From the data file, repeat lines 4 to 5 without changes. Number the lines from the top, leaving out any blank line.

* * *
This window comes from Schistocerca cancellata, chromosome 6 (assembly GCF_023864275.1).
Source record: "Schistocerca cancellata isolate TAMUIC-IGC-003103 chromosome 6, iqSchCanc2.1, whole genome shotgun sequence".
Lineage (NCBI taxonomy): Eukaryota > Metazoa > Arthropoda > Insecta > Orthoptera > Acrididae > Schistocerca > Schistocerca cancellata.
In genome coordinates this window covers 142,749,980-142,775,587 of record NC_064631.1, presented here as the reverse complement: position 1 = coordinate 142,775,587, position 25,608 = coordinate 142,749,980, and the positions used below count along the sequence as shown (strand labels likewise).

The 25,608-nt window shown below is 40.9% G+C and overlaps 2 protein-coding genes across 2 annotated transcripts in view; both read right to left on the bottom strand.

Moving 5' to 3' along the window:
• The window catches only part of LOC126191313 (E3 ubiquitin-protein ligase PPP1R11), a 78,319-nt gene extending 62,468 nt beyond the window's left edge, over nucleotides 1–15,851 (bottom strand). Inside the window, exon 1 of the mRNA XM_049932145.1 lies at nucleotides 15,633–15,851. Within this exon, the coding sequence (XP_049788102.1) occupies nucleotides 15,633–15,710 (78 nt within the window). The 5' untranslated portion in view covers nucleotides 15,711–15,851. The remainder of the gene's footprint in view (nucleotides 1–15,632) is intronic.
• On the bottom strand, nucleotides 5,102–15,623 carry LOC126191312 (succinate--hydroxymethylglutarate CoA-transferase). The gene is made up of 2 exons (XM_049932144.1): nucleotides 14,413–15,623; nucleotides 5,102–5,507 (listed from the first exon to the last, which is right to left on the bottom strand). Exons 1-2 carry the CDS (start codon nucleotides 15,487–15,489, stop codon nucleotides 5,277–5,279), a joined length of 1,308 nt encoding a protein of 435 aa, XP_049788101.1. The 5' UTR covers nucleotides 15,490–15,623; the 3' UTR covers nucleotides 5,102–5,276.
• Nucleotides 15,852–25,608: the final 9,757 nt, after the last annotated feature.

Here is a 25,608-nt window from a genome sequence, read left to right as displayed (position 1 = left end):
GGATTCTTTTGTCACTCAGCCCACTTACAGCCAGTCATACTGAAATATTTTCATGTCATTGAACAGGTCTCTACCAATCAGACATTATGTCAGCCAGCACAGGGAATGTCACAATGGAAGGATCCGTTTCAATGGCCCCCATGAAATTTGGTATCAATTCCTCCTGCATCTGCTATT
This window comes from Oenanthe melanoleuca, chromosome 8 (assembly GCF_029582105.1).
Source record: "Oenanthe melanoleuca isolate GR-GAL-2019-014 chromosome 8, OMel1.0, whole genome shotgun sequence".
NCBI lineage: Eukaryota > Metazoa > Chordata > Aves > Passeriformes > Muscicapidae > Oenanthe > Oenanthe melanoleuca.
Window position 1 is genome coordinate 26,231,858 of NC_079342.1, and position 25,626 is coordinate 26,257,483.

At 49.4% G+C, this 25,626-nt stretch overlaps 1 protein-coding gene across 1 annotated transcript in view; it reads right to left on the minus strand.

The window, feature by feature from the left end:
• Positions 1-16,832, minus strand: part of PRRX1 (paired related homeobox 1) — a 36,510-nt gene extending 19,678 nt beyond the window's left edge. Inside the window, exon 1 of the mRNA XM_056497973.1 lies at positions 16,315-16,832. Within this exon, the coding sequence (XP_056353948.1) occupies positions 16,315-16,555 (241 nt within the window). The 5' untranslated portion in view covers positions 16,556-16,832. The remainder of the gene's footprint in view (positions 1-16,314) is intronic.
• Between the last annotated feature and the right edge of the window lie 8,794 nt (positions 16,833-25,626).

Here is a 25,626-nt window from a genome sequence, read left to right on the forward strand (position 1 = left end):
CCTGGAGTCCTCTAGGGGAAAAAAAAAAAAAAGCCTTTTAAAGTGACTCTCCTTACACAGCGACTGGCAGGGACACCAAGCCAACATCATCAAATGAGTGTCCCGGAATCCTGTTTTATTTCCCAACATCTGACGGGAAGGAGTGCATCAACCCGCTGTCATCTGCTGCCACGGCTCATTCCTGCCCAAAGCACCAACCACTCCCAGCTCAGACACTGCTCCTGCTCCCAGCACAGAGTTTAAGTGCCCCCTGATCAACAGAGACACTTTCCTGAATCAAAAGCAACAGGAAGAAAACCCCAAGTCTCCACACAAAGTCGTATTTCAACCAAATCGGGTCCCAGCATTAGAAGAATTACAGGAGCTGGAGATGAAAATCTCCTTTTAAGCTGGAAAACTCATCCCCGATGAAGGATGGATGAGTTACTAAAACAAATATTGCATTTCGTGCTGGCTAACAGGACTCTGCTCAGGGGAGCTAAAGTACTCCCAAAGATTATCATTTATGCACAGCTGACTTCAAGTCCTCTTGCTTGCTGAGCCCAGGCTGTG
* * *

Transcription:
In genome coordinates this window covers 142,749,980-142,775,587 of record NC_064631.1, presented here as the reverse complement: position 1 = coordinate 142,775,587, position 25,608 = coordinate 142,749,980, and the positions used below count along the sequence as shown (strand labels likewise).

The 25,608-nt window shown below is 40.9% G+C and overlaps 2 protein-coding genes across 2 annotated transcripts in view; both read right to left on the bottom strand.